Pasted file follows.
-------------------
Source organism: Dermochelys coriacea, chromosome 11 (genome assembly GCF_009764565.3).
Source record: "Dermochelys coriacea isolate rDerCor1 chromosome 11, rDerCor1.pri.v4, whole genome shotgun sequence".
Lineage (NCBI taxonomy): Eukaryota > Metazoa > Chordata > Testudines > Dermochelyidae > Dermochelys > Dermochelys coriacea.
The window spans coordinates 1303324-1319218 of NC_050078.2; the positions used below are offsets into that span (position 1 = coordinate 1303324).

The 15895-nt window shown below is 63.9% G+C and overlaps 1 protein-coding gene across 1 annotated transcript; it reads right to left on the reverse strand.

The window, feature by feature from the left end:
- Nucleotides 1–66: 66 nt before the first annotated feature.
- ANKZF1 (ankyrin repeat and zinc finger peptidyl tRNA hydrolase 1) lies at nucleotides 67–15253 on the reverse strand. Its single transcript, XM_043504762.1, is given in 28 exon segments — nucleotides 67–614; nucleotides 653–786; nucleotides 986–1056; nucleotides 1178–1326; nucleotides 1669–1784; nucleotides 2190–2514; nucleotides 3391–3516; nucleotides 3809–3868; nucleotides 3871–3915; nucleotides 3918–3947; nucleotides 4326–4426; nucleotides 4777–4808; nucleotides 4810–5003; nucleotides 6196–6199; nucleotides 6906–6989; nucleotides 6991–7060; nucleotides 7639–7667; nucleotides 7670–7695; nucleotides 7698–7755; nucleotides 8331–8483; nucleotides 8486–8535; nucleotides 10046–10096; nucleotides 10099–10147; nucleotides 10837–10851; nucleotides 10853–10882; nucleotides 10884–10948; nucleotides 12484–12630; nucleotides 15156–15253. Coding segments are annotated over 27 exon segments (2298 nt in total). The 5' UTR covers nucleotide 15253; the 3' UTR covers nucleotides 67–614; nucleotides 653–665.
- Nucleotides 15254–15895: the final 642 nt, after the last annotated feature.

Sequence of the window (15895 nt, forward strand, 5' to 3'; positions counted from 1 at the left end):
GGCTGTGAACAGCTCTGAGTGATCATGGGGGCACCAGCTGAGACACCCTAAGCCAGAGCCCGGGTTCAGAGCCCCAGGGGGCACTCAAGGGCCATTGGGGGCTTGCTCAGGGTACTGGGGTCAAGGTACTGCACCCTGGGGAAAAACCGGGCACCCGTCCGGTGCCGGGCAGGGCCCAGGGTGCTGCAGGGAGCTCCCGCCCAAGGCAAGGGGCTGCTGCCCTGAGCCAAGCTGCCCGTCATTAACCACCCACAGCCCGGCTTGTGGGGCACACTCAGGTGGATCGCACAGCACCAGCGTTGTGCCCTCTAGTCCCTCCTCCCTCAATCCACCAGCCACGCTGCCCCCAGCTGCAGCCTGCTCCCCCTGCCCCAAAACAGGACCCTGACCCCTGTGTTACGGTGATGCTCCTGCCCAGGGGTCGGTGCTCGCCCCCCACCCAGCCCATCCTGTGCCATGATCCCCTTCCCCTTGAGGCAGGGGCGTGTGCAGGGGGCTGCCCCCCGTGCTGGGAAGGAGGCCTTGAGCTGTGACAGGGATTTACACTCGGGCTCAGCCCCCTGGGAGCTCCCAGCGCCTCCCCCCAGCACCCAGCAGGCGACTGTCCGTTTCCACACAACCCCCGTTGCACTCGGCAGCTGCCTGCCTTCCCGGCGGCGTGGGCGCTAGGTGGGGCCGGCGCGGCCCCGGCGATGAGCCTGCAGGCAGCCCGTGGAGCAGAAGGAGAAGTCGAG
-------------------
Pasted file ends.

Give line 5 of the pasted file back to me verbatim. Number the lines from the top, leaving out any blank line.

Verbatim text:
The 15895-nt window shown below is 63.9% G+C and overlaps 1 protein-coding gene across 1 annotated transcript; it reads right to left on the reverse strand.